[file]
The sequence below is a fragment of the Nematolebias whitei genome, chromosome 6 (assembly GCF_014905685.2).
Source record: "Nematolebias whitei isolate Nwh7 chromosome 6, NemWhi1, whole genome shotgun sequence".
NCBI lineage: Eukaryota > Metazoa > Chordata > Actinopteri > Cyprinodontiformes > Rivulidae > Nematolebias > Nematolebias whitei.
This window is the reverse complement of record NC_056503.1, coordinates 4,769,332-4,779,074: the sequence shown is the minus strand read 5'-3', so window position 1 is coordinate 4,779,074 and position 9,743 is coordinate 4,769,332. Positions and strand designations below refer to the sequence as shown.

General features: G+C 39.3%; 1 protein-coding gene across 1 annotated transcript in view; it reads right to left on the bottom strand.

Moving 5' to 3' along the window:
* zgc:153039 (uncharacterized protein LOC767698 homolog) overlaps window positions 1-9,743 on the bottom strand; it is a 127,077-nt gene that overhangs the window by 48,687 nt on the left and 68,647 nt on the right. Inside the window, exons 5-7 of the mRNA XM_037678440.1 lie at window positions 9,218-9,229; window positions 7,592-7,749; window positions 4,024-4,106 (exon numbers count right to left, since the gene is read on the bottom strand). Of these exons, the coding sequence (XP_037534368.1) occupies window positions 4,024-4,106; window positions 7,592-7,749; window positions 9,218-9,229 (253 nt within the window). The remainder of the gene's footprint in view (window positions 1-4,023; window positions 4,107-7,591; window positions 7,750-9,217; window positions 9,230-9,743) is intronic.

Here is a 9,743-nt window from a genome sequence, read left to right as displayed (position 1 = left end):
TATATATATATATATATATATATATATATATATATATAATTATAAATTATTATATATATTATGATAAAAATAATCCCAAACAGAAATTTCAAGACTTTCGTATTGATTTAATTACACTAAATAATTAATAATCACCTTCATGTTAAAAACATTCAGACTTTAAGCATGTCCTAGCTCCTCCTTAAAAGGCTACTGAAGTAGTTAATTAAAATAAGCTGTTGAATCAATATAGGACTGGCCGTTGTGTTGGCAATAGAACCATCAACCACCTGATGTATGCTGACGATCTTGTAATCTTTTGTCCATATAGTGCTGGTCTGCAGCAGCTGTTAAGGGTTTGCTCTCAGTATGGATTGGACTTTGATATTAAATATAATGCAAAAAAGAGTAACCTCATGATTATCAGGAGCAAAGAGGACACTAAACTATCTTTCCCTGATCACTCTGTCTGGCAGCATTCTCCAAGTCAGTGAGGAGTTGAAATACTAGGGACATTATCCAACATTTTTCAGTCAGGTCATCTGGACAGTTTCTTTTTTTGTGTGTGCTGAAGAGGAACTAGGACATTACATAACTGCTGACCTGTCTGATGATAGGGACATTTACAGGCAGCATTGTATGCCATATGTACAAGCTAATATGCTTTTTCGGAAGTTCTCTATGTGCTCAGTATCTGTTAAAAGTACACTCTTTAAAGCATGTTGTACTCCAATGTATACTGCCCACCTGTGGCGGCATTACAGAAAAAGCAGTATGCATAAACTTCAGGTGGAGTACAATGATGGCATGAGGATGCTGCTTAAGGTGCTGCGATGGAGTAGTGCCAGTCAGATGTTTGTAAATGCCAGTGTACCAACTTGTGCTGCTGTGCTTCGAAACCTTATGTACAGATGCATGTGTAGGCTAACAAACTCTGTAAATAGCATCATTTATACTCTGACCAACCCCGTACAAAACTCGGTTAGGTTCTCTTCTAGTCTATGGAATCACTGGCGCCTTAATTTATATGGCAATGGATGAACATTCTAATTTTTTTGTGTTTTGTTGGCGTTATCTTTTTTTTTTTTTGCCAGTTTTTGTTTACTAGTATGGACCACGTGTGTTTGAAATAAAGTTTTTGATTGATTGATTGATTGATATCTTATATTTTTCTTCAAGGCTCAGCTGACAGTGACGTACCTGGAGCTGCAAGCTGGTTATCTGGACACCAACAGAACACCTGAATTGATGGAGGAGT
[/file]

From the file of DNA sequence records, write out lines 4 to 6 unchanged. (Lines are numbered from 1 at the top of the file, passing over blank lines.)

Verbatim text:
This window is the reverse complement of record NC_056503.1, coordinates 4,769,332-4,779,074: the sequence shown is the minus strand read 5'-3', so window position 1 is coordinate 4,779,074 and position 9,743 is coordinate 4,769,332. Positions and strand designations below refer to the sequence as shown.

General features: G+C 39.3%; 1 protein-coding gene across 1 annotated transcript in view; it reads right to left on the bottom strand.

Moving 5' to 3' along the window: